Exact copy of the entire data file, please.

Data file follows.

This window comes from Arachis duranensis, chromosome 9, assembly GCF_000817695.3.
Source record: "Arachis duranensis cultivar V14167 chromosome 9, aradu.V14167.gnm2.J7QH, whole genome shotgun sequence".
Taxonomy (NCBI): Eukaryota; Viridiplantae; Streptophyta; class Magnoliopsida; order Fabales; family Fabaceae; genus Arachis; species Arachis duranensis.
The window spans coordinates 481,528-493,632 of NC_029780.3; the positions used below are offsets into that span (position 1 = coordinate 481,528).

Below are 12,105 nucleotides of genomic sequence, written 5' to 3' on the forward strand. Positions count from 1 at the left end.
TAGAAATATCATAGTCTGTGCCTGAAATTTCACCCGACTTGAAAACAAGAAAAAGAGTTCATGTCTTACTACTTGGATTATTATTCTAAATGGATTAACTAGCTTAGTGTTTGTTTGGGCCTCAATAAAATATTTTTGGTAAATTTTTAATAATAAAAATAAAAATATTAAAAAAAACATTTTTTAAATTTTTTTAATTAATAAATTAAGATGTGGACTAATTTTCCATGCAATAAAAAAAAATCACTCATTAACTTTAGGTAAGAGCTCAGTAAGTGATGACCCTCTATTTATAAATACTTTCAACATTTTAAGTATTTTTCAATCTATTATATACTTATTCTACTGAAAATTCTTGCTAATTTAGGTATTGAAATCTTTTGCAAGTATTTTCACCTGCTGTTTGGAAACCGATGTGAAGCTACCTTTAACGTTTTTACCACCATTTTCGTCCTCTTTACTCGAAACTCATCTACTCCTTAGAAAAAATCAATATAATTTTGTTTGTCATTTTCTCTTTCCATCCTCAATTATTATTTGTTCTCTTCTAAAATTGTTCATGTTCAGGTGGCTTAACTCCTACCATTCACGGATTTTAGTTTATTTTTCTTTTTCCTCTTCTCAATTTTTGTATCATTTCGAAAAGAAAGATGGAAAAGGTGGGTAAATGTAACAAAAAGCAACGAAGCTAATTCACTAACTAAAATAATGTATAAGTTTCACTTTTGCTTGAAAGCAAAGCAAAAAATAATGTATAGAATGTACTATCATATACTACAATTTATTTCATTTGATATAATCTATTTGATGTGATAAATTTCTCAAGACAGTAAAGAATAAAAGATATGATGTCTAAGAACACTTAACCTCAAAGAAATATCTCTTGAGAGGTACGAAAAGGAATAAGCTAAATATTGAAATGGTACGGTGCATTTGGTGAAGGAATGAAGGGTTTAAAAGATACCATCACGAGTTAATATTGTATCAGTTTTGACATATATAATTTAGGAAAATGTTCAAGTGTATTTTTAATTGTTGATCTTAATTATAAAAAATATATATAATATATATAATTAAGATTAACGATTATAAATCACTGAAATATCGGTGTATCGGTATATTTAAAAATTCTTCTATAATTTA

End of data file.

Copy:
This window comes from Arachis duranensis, chromosome 9, assembly GCF_000817695.3.
Source record: "Arachis duranensis cultivar V14167 chromosome 9, aradu.V14167.gnm2.J7QH, whole genome shotgun sequence".
Taxonomy (NCBI): Eukaryota; Viridiplantae; Streptophyta; class Magnoliopsida; order Fabales; family Fabaceae; genus Arachis; species Arachis duranensis.
The window spans coordinates 481,528-493,632 of NC_029780.3; the positions used below are offsets into that span (position 1 = coordinate 481,528).

Below are 12,105 nucleotides of genomic sequence, written 5' to 3' on the forward strand. Positions count from 1 at the left end.
TAGAAATATCATAGTCTGTGCCTGAAATTTCACCCGACTTGAAAACAAGAAAAAGAGTTCATGTCTTACTACTTGGATTATTATTCTAAATGGATTAACTAGCTTAGTGTTTGTTTGGGCCTCAATAAAATATTTTTGGTAAATTTTTAATAATAAAAATAAAAATATTAAAAAAAACATTTTTTAAATTTTTTTAATTAATAAATTAAGATGTGGACTAATTTTCCATGCAATAAAAAAAAATCACTCATTAACTTTAGGTAAGAGCTCAGTAAGTGATGACCCTCTATTTATAAATACTTTCAACATTTTAAGTATTTTTCAATCTATTATATACTTATTCTACTGAAAATTCTTGCTAATTTAGGTATTGAAATCTTTTGCAAGTATTTTCACCTGCTGTTTGGAAACCGATGTGAAGCTACCTTTAACGTTTTTACCACCATTTTCGTCCTCTTTACTCGAAACTCATCTACTCCTTAGAAAAAATCAATATAATTTTGTTTGTCATTTTCTCTTTCCATCCTCAATTATTATTTGTTCTCTTCTAAAATTGTTCATGTTCAGGTGGCTTAACTCCTACCATTCACGGATTTTAGTTTATTTTTCTTTTTCCTCTTCTCAATTTTTGTATCATTTCGAAAAGAAAGATGGAAAAGGTGGGTAAATGTAACAAAAAGCAACGAAGCTAATTCACTAACTAAAATAATGTATAAGTTTCACTTTTGCTTGAAAGCAAAGCAAAAAATAATGTATAGAATGTACTATCATATACTACAATTTATTTCATTTGATATAATCTATTTGATGTGATAAATTTCTCAAGACAGTAAAGAATAAAAGATATGATGTCTAAGAACACTTAACCTCAAAGAAATATCTCTTGAGAGGTACGAAAAGGAATAAGCTAAATATTGAAATGGTACGGTGCATTTGGTGAAGGAATGAAGGGTTTAAAAGATACCATCACGAGTTAATATTGTATCAGTTTTGACATATATAATTTAGGAAAATGTTCAAGTGTATTTTTAATTGTTGATCTTAATTATAAAAAATATATATAATATATATAATTAAGATTAACGATTATAAATCACTGAAATATCGGTGTATCGGTATATTTAAAAATTCTTCTATAATTTA